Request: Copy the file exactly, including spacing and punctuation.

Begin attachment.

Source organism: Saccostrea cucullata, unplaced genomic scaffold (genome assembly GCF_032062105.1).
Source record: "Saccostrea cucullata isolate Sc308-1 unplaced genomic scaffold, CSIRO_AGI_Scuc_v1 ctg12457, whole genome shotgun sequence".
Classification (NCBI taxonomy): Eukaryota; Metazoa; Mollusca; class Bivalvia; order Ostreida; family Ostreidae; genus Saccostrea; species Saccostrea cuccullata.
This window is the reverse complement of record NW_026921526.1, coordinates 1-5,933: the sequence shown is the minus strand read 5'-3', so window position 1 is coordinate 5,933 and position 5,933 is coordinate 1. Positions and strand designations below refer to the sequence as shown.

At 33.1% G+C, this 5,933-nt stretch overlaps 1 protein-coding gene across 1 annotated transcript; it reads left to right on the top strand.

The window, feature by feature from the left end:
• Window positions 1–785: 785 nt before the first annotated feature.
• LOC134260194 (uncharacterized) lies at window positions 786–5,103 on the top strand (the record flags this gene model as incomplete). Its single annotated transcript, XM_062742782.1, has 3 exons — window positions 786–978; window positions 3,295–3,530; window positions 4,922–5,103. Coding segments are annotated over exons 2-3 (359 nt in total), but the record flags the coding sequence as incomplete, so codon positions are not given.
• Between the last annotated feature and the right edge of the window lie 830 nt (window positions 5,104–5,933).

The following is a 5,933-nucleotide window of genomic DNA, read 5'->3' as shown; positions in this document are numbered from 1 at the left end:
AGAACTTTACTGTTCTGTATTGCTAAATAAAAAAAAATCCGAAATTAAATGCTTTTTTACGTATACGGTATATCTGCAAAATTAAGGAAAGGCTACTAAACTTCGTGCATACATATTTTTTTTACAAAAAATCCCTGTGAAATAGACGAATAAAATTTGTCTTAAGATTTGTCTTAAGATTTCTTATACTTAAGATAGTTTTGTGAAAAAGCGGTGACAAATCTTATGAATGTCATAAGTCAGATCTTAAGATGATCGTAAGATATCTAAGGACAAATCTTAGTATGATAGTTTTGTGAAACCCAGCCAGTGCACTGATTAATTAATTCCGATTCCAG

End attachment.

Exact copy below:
Source organism: Saccostrea cucullata, unplaced genomic scaffold (genome assembly GCF_032062105.1).
Source record: "Saccostrea cucullata isolate Sc308-1 unplaced genomic scaffold, CSIRO_AGI_Scuc_v1 ctg12457, whole genome shotgun sequence".
Classification (NCBI taxonomy): Eukaryota; Metazoa; Mollusca; class Bivalvia; order Ostreida; family Ostreidae; genus Saccostrea; species Saccostrea cuccullata.
This window is the reverse complement of record NW_026921526.1, coordinates 1-5,933: the sequence shown is the minus strand read 5'-3', so window position 1 is coordinate 5,933 and position 5,933 is coordinate 1. Positions and strand designations below refer to the sequence as shown.

At 33.1% G+C, this 5,933-nt stretch overlaps 1 protein-coding gene across 1 annotated transcript; it reads left to right on the top strand.

The window, feature by feature from the left end:
• Window positions 1–785: 785 nt before the first annotated feature.
• LOC134260194 (uncharacterized) lies at window positions 786–5,103 on the top strand (the record flags this gene model as incomplete). Its single annotated transcript, XM_062742782.1, has 3 exons — window positions 786–978; window positions 3,295–3,530; window positions 4,922–5,103. Coding segments are annotated over exons 2-3 (359 nt in total), but the record flags the coding sequence as incomplete, so codon positions are not given.
• Between the last annotated feature and the right edge of the window lie 830 nt (window positions 5,104–5,933).

The following is a 5,933-nucleotide window of genomic DNA, read 5'->3' as shown; positions in this document are numbered from 1 at the left end:
AGAACTTTACTGTTCTGTATTGCTAAATAAAAAAAAATCCGAAATTAAATGCTTTTTTACGTATACGGTATATCTGCAAAATTAAGGAAAGGCTACTAAACTTCGTGCATACATATTTTTTTTACAAAAAATCCCTGTGAAATAGACGAATAAAATTTGTCTTAAGATTTGTCTTAAGATTTCTTATACTTAAGATAGTTTTGTGAAAAAGCGGTGACAAATCTTATGAATGTCATAAGTCAGATCTTAAGATGATCGTAAGATATCTAAGGACAAATCTTAGTATGATAGTTTTGTGAAACCCAGCCAGTGCACTGATTAATTAATTCCGATTCCAG